An abundance of bacteria linked to healthcare-associated infections, including Staphylococcus, was found on stethoscopes carried by healthcare professionals in the ICU, and cleaning only had a modest effect on the amount of bacteria these stethoscopes were carrying, researchers found.
On a set of 40 stethoscopes in use in an ICU, all 40 had a high abundance of Staphylococcus bacteria, with “definitive” S. aureus bacteria present on 24 of 40 stethoscopes tested, reported Ronald G. Collman, MD, of the University of Pennsylvania (UPenn) Perelman School of Medicine in Philadelphia, and colleagues.
Moreover, while cleaning the stethoscopes reduced the amount of bacteria, it did not completely bring all stethoscopes in use in the ICU to the level of “clean,” the authors wrote in Infection Control & Hospital Epidemiology, the journal of the Society for Healthcare Epidemiology of America. The study did not document actual infection transmission from the devices or quantify the risk of it.
Collman and colleagues said previous culture-based studies on the role of stethoscopes as vectors for nosocomial transfer of bacteria responsible for healthcare-associated infections were “limited.” Such studies could only identify “agents of a priori interest, but not entire microbial communities,” unlike next-generation sequencing technology.
The UPenn researchers swabbed stethoscopes from their hospital’s medical ICU, using molecular sequencing to analyze the collected samples. These included 10 single-use disposable stethoscopes straight out of the box (control set), 20 single-use disposable stethoscopes being used in inpatient rooms (patient room stethoscopes), and 20 stethoscopes carried by physicians, nurses, and respiratory therapists (practitioner stethoscopes).
To examine the impact of cleaning methods, researchers sampled 10 additional practitioner stethoscopes cleaned with the “standardized cleaning method”: a hydrogen peroxide wipe for 60 seconds and then swabbed when dry.
A third test looked at 20 practitioner stethoscopes, which were swabbed pre-cleaning, then returned to the practitioner who was told to clean it “using the method they usually would use to clean it between patients.” These methods included hydrogen peroxide wipes, alcohol swabs, or bleach wipes, with duration of cleaning based on practitioner preference, the authors said.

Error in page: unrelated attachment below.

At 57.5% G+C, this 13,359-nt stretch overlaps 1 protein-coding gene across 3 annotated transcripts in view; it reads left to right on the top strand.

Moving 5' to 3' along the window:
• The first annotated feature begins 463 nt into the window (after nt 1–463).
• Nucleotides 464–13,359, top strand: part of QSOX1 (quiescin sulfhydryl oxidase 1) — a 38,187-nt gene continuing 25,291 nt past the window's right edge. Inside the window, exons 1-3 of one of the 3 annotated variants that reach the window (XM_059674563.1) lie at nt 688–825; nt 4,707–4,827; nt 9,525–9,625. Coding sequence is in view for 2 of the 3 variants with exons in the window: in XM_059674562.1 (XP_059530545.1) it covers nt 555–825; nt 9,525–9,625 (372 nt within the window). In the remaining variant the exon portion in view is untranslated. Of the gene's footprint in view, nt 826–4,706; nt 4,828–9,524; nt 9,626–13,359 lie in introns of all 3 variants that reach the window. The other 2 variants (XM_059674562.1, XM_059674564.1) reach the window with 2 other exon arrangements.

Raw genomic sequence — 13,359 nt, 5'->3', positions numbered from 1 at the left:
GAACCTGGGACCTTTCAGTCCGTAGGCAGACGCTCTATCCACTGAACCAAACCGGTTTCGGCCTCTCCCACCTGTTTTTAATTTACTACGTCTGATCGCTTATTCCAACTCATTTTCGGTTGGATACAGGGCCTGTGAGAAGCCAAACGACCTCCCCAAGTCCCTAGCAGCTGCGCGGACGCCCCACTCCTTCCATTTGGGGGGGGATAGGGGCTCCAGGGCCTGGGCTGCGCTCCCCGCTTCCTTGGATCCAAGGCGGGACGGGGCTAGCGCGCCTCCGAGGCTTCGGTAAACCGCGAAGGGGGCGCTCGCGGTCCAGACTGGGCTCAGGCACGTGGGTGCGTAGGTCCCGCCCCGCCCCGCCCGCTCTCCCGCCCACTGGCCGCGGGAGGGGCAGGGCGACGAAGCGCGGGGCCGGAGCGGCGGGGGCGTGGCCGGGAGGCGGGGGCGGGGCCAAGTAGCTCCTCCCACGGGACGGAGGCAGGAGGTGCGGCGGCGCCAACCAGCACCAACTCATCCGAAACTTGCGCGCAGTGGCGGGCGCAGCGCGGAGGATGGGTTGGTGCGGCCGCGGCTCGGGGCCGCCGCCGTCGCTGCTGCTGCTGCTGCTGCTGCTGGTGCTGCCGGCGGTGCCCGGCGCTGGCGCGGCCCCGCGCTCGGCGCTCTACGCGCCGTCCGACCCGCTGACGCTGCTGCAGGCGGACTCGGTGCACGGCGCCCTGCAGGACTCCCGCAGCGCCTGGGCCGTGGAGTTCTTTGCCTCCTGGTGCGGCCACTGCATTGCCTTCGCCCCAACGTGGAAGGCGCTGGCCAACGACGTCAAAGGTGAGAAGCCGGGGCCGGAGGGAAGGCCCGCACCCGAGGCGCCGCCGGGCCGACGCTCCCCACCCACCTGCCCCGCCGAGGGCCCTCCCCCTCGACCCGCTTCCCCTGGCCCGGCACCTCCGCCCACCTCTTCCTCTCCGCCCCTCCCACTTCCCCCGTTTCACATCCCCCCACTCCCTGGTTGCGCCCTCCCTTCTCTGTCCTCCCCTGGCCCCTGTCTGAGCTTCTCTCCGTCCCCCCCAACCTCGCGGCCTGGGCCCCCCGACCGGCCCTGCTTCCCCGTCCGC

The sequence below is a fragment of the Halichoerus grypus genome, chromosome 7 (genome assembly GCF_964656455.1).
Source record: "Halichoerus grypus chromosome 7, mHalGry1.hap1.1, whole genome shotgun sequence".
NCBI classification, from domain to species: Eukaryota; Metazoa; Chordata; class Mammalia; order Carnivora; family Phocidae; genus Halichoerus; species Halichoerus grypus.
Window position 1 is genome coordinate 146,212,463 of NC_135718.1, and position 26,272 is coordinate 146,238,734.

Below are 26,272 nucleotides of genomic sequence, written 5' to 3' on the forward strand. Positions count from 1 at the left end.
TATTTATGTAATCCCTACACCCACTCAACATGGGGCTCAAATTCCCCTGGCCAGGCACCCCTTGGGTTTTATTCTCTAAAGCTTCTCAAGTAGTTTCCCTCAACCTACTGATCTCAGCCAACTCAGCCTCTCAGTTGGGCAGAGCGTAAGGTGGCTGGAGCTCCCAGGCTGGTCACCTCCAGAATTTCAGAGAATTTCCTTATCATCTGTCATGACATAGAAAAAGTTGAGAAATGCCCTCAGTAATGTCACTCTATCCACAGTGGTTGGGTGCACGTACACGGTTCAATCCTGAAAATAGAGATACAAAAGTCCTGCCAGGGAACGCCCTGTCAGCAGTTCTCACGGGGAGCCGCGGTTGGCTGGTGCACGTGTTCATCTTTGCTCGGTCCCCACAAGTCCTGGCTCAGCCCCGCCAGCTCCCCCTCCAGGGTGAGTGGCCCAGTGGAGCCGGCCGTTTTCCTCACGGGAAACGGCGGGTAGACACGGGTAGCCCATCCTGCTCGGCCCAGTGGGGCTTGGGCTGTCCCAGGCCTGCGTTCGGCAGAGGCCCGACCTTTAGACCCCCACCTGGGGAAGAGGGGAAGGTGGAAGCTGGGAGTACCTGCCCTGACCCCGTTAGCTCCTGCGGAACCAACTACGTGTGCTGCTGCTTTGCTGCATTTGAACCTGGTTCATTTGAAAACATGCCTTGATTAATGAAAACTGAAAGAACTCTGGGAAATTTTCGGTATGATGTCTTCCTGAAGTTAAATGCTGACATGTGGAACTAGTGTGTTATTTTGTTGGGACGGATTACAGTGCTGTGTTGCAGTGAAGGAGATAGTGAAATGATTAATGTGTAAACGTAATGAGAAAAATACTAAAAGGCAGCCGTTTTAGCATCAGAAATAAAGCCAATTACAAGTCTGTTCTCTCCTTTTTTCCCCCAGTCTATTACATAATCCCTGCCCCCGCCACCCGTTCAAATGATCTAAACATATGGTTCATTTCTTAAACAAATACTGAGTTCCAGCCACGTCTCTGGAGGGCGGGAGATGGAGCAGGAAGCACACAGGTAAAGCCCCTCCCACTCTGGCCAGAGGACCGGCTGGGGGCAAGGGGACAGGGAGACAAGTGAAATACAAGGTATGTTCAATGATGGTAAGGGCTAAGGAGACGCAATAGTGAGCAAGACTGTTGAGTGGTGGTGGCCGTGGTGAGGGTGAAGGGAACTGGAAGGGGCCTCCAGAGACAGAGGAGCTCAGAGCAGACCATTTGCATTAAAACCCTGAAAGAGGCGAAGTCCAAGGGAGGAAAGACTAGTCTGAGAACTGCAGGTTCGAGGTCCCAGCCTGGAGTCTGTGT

The authors noted that Staphylococcus was “ubiquitous” on stethoscopes, and represented about 7% to 14% “of all bacterial sequences, depending on stethoscope set and target region queried.” In addition to Staphylococcus, they also found smaller concentrations of other bacteria linked to healthcare-associated infections, such as Pseudomonas and Acinetobacter.
When comparing the cleaning methods, standardized cleaning reduced bacteria levels to a “clean” level in five of 10 examined stethoscopes, while the practitioner method only achieved the same result in two of 10 stethoscopes.
“This study underscores the importance of adhering to rigorous infection control procedures, including fully adhering to CDC-recommended decontamination procedures between patients, or using single-patient-use stethoscopes kept in each patient’s room,” Collman said in a statement.
The CDC, in its guidelines for disinfection, state that “medical equipment surfaces” such as stethoscopes should be disinfected with an EPA-registered low- or intermediate-level disinfectant, with these guidelines adding that “use of a disinfectant will provide antimicrobial activity that is likely to be achieved with minimal additional cost or work.”
A study limitation was that because this was a DNA-based approach, the authors were unable to distinguish between dead versus living bacteria, nor could they identify drug-resistant strains.
“Useful future directions would be to use these molecular approaches to identify improved cleaning methods, enhance species-level identification of pathogens, quantify live versus dead bacteria, and define fungal and viral contaminants… [and] shotgun metagenomic sequencing would be useful to analyze drug-resistance genes that might be carried between patients on practitioner stethoscopes,” they concluded.
The study was supported by the NIH, the Penn-CHOP Microbiome Program, and the Penn Center for AIDS Research.
Collman and co-authors disclosed no relevant relationships with industry.